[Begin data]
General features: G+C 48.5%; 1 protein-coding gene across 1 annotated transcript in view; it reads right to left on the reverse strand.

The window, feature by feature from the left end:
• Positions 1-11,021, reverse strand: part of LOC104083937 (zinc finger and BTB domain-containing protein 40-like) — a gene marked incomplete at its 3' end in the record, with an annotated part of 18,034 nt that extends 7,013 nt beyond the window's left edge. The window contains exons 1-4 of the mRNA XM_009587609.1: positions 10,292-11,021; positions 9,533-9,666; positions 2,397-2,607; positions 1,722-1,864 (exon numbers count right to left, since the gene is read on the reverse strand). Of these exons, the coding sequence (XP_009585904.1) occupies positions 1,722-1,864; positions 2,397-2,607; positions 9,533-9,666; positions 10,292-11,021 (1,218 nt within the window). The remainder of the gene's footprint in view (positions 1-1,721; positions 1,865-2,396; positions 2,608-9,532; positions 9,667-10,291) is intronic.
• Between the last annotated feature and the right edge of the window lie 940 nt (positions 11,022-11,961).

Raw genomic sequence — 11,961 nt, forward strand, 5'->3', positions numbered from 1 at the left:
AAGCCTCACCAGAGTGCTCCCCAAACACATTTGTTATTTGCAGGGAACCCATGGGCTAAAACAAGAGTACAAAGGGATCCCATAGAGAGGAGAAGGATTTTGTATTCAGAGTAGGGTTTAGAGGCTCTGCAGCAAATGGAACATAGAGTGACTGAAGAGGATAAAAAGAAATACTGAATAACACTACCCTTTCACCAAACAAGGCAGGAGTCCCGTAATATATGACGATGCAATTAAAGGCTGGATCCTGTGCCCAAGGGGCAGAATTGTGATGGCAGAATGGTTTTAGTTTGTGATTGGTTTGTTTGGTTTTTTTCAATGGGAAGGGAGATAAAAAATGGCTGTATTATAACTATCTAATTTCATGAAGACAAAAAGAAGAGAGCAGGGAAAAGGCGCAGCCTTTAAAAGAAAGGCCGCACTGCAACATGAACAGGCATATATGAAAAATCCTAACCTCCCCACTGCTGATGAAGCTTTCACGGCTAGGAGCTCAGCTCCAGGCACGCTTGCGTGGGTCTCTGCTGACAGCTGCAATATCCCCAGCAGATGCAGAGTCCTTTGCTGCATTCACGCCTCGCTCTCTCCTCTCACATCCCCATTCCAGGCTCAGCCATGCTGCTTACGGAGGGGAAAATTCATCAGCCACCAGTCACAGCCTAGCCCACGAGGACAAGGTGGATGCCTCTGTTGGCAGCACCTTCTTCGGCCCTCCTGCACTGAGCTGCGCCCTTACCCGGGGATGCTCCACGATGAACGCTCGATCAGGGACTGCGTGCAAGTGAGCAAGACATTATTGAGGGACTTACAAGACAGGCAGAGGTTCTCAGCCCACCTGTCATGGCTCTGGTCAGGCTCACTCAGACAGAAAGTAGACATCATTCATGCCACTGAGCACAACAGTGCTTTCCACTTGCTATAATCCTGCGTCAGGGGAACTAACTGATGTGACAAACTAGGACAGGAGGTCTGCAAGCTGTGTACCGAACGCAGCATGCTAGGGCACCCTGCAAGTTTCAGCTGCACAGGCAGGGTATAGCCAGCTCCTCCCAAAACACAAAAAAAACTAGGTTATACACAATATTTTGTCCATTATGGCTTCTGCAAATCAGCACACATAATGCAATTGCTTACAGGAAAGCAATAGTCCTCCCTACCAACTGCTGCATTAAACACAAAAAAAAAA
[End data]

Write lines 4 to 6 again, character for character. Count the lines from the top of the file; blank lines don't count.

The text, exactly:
• Between the last annotated feature and the right edge of the window lie 940 nt (positions 11,022-11,961).

Raw genomic sequence — 11,961 nt, forward strand, 5'->3', positions numbered from 1 at the left:
AAGCCTCACCAGAGTGCTCCCCAAACACATTTGTTATTTGCAGGGAACCCATGGGCTAAAACAAGAGTACAAAGGGATCCCATAGAGAGGAGAAGGATTTTGTATTCAGAGTAGGGTTTAGAGGCTCTGCAGCAAATGGAACATAGAGTGACTGAAGAGGATAAAAAGAAATACTGAATAACACTACCCTTTCACCAAACAAGGCAGGAGTCCCGTAATATATGACGATGCAATTAAAGGCTGGATCCTGTGCCCAAGGGGCAGAATTGTGATGGCAGAATGGTTTTAGTTTGTGATTGGTTTGTTTGGTTTTTTTCAATGGGAAGGGAGATAAAAAATGGCTGTATTATAACTATCTAATTTCATGAAGACAAAAAGAAGAGAGCAGGGAAAAGGCGCAGCCTTTAAAAGAAAGGCCGCACTGCAACATGAACAGGCATATATGAAAAATCCTAACCTCCCCACTGCTGATGAAGCTTTCACGGCTAGGAGCTCAGCTCCAGGCACGCTTGCGTGGGTCTCTGCTGACAGCTGCAATATCCCCAGCAGATGCAGAGTCCTTTGCTGCATTCACGCCTCGCTCTCTCCTCTCACATCCCCATTCCAGGCTCAGCCATGCTGCTTACGGAGGGGAAAATTCATCAGCCACCAGTCACAGCCTAGCCCACGAGGACAAGGTGGATGCCTCTGTTGGCAGCACCTTCTTCGGCCCTCCTGCACTGAGCTGCGCCCTTACCCGGGGATGCTCCACGATGAACGCTCGATCAGGGACTGCGTGCAAGTGAGCAAGACATTATTGAGGGACTTACAAGACAGGCAGAGGTTCTCAGCCCACCTGTCATGGCTCTGGTCAGGCTCACTCAGACAGAAAGTAGACATCATTCATGCCACTGAGCACAACAGTGCTTTCCACTTGCTATAATCCTGCGTCAGGGGAACTAACTGATGTGACAAACTAGGACAGGAGGTCTGCAAGCTGTGTACCGAACGCAGCATGCTAGGGCACCCTGCAAGTTTCAGCTGCACAGGCAGGGTATAGCCAGCTCCTCCCAAAACACAAAAAAAACTAGGTTATACACAATATTTTGTCCATTATGGCTTCTGCAAATCAGCACACATAATGCAATTGCTTACAGGAAAGCAATAGTCCTCCCTACCAACTGCTGCATTAAACACAAAAAAAAAA